[modulo] ?

Nov 8, 2011 at 12:42pm

[modulo] ?


I am looking for an equivalent of the [modulo] object (of puredata) in maxmsp

the modulo is a math operator a bit equivalent to % instead that with negative value it doesn’t output the same thing:

(e.g. if I want [modulo 33] of -1 give 0 and [modulo 33] of -2 give 32 [modulo 33] of -33 give 1)

Nov 8, 2011 at 2:18pm

As far as I know puredata has a [mod] operator equivalent to % in Max.

Can you point to some definition/documentation of your [modulo] object?

Nov 8, 2011 at 3:00pm

sorry I mean the [mod] object
and [%] doesn’t handle negatives value in the same way [mod] does

Nov 8, 2011 at 3:12pm

But there should be a proper documentation how [mod] handles negative values.
What you describe looks rather strange to me..

Nov 8, 2011 at 3:16pm

from pd documentation :
[mod] takes a number in its left inlet and will divide that number by either the creation argument or the number given at its left inlet and will produce the value of the remainder at its outlet. If no creation argument is given, then the default value is 1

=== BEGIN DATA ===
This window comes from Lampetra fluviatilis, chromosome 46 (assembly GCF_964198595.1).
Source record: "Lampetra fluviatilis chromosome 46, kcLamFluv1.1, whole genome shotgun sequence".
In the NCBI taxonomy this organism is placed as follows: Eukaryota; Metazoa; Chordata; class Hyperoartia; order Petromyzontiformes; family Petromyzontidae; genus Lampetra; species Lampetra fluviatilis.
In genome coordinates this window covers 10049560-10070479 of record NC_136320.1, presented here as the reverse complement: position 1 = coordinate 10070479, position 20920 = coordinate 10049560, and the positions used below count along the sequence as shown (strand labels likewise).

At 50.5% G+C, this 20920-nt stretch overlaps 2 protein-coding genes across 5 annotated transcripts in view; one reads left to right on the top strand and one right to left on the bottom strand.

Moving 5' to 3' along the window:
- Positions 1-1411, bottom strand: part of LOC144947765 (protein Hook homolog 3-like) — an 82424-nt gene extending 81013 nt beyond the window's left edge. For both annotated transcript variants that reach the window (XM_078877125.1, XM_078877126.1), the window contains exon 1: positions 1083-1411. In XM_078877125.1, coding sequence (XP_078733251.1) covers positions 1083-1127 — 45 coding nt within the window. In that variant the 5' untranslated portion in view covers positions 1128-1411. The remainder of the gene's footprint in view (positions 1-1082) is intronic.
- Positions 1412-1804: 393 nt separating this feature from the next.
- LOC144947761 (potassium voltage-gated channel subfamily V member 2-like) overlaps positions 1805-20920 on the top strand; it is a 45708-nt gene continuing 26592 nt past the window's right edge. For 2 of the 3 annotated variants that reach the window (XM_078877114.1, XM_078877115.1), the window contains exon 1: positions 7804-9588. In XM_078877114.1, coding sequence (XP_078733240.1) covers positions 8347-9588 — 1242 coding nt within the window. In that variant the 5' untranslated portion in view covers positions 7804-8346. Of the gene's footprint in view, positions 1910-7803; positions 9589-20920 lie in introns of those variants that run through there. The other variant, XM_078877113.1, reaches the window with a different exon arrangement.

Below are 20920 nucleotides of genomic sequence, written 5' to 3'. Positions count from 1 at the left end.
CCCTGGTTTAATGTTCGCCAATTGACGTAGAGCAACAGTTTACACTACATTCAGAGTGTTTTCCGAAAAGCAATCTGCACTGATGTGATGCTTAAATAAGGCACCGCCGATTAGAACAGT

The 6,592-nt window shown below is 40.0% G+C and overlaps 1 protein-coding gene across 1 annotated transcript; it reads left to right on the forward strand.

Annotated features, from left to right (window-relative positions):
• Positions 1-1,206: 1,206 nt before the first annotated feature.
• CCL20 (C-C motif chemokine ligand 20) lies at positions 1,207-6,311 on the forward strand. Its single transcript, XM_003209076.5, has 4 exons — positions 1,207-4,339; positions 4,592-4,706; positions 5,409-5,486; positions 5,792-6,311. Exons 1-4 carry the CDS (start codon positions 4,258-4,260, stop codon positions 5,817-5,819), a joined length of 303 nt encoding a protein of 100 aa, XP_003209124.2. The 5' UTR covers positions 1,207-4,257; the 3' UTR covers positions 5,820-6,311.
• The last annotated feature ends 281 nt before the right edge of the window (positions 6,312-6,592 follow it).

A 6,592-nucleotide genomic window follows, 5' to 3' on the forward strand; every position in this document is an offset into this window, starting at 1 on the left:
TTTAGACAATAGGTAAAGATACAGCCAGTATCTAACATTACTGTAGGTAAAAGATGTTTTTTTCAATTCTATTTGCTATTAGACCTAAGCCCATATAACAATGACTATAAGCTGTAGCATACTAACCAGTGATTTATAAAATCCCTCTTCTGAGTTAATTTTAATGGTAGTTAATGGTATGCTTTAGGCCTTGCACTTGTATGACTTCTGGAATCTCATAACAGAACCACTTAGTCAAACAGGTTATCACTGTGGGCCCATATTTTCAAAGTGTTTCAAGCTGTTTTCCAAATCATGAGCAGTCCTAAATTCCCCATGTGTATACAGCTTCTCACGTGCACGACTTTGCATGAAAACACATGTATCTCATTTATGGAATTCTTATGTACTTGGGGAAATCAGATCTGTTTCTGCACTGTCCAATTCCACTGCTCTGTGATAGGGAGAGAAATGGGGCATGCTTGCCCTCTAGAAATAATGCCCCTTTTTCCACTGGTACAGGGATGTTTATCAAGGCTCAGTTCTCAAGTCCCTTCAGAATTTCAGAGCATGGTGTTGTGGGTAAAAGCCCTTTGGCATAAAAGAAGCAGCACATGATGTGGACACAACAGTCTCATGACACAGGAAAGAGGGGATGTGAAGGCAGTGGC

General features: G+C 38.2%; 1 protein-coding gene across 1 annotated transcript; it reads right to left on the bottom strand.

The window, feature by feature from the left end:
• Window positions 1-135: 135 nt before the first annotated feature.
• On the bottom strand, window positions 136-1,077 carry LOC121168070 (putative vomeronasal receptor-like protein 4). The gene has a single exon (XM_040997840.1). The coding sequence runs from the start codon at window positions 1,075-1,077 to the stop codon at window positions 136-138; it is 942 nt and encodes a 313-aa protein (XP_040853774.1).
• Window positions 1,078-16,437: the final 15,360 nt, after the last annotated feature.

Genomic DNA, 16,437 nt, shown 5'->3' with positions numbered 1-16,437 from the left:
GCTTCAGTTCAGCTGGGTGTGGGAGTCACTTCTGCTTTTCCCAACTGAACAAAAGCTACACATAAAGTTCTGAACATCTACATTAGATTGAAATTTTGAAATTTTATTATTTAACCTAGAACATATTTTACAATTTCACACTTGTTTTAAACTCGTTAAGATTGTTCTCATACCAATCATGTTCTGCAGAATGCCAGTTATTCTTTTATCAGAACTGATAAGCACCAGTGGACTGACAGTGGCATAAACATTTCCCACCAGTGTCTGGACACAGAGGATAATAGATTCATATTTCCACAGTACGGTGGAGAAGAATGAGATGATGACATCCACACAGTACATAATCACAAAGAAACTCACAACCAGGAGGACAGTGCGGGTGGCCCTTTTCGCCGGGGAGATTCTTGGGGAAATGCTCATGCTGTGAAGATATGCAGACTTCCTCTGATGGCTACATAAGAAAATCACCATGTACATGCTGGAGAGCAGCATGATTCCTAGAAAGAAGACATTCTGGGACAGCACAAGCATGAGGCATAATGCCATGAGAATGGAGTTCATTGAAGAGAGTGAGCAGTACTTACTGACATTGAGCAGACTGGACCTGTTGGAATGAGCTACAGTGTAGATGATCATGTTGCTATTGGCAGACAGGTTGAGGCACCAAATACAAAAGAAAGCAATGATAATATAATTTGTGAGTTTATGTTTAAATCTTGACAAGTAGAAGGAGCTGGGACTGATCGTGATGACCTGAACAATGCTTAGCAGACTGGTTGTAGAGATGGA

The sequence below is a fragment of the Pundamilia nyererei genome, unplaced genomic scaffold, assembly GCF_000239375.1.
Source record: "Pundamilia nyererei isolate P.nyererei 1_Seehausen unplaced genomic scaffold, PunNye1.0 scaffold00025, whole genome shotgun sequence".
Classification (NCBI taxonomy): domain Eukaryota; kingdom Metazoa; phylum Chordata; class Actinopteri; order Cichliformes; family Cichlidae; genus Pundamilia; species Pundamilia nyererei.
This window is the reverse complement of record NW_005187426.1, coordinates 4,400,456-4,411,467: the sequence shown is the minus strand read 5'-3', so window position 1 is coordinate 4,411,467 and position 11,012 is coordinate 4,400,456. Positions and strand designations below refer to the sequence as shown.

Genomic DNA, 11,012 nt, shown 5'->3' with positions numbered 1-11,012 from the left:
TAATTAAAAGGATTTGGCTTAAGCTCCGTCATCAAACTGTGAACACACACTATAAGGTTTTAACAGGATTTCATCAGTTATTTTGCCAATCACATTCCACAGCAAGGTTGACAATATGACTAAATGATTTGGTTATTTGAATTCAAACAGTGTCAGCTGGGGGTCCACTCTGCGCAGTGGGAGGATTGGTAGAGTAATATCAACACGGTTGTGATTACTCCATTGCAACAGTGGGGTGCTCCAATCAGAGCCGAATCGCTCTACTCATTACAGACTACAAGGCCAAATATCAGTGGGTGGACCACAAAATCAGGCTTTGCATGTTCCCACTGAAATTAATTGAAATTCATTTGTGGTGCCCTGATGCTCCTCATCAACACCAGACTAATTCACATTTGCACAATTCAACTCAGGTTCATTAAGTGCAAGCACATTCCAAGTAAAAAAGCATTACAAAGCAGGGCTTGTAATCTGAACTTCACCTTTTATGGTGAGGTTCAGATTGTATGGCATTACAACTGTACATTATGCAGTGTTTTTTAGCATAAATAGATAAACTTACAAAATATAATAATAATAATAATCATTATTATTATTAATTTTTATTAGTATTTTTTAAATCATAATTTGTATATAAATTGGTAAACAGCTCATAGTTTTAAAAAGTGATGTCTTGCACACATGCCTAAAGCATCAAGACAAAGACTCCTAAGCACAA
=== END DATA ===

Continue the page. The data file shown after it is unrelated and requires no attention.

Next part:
(nothing about negative values)

Nov 8, 2011 at 3:21pm

use expr?

Nov 8, 2011 at 3:57pm


Nov 8, 2011 at 4:17pm

The Max [%] object handles modulo exactly the way most C implementations do, which is mathematically incorrect.

[expr] may do the trick, otherwise hang a [if $i1 >= 0 then $i1 else out2 $i1] after the [mod] object. Hang a [+] object after the if’s second outlet, make sure the [+] operand is set to your modulo. Et voilà!

Nov 8, 2011 at 6:19pm

Interesting. So does pd have a mathematically correct implementation of modulo?

Nov 8, 2011 at 8:01pm

“Boute argues that Euclidean division is superior to the other ones in terms of regularity and useful mathematical properties, although floored division, promoted by Knuth, is also a good definition. Despite its widespread use, truncated division is shown to be inferior to the other definitions.”

pd (apparently) uses Euclidean, max truncated division.


Time for an attribute?

Nov 9, 2011 at 11:26am

Thanks for the link. Euclidean modulo seems useful in practice (eg. result is always positive).
So based on the article I’ve made an abstraction for usage in Max.

– Pasted Max Patch, click to expand. –

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